Number Models for Area


 Annabelle Atkinson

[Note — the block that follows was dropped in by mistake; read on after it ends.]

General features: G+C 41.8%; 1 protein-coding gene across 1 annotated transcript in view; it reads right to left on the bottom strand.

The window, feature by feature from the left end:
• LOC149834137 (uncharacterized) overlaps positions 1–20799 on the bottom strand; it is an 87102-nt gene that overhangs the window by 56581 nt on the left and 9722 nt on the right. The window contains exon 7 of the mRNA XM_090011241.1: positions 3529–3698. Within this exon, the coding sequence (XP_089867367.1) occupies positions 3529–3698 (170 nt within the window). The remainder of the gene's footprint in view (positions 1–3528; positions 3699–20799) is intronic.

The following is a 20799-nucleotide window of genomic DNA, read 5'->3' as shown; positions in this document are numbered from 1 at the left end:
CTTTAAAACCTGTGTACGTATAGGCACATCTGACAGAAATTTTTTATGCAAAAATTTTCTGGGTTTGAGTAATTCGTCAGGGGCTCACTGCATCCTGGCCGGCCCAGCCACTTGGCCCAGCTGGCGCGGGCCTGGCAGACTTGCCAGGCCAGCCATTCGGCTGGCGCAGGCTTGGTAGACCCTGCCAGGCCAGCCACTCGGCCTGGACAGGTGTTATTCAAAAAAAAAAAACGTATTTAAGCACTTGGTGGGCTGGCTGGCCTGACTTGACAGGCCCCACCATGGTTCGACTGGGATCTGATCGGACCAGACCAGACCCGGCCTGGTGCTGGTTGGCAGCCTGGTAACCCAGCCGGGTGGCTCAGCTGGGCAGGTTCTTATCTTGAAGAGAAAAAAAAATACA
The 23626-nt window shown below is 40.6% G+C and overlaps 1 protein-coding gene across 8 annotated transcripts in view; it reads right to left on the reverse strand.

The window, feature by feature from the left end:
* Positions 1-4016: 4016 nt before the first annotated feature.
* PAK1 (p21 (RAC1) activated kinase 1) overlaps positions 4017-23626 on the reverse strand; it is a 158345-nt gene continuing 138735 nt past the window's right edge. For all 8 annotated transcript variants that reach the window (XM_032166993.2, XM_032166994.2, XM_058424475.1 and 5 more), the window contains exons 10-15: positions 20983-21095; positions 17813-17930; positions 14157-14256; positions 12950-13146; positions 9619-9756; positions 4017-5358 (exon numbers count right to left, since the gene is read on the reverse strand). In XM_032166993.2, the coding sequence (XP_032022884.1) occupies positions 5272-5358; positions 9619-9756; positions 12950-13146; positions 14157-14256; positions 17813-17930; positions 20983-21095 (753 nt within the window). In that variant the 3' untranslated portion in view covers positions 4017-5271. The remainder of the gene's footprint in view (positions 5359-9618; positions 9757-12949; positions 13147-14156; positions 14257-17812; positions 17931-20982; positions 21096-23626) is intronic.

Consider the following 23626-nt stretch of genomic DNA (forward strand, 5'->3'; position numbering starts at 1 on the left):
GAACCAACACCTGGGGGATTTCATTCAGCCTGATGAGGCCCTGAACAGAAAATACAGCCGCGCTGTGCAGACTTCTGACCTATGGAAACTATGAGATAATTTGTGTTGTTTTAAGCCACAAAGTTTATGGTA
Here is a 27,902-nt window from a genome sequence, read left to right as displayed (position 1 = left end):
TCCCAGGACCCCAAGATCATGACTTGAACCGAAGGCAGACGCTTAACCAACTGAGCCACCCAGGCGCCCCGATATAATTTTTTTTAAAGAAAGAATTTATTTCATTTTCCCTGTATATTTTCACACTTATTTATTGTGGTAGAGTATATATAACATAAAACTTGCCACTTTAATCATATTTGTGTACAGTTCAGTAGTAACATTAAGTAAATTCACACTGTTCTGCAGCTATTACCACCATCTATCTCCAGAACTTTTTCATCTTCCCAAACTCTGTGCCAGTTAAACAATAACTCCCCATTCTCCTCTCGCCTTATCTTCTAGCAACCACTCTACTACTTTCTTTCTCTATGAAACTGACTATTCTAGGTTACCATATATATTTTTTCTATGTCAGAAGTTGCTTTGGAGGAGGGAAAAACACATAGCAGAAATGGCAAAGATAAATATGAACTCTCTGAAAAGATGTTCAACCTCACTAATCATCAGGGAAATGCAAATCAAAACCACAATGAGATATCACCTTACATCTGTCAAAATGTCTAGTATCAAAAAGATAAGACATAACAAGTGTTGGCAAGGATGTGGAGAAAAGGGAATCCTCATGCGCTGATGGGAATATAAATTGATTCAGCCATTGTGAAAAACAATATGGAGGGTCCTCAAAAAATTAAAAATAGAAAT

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1 Number Models for Area Objectives To guide children as they develop the concept of area by measuring with identical squares; and to demonstrate how to calculate the area of rectangles using number models. epresentations etoolkit Algorithms Practice EM Facts Workshop Game Family Letters Assessment Management Common Core State Standards Curriculum Focal Points Interactive Teacher s Lesson Guide Teaching the Lesson Ongoing Learning & Practice Differentiation Options Key Concepts and Skills Use multiplication facts to find the areas [Operations and Computation Goal 3] Draw and use arrays to find the areas [Operations and Computation Goal 6] Count unit squares to determine the areas [Measurement and Reference Frames Goal 2] Use arrays to write number models to find the areas [Patterns, Functions, and Algebra Goal 2] Key Activities Children discuss ways to find the area of a room that is to be carpeted. They write number models to show how to find areas Ongoing Assessment: Recognizing Student Achievement Use journal page 74. [Measurement and Reference Frames Goal 2] Materials Math Journal 1, p. 74 Student Reference Book, pp. 156, 156A, and 156B Home Link 3 7 transparency of Math Masters, p. 417 (optional) 1yard squares of paper tape (optional) yardstick (optional) Simulating a Shopping Trip Math Masters, p. 75 Student Reference Book, pp. 214, 216, and 217 play money Children simulate a shopping trip to practice calculating money. Math Boxes 3 Math Journal 1, p. 75 Children practice and maintain skills through Math Box problems. Home Link 3 Math Masters, p. 74 Children practice and maintain skills through Home Link activities. READINESS Modeling Area with a Geoboard geoboard rubber bands pennies Children use geoboards to find areas ENRICHMENT Finding the Areas of Squares and Triangles Math Masters, pp. 76 and 41 square pattern blocks ruler scissors Children find and compare the areas of two triangles and a square. EXTRA PRACTICE Investigating Perimeter and Area Math Masters, p. 416 Children draw different rectangles with areas of 12 square centimeters and find the perimeter of each. Advance Preparation For Part 1, you will need enough 1yard squares to lay along the length of one classroom wall. Make a transparency of Math Masters, page 417 or draw a 10by10 grid on the board. Teacher s Reference Manual, Grades 1 3 pp Unit 3 Linear Measures and Area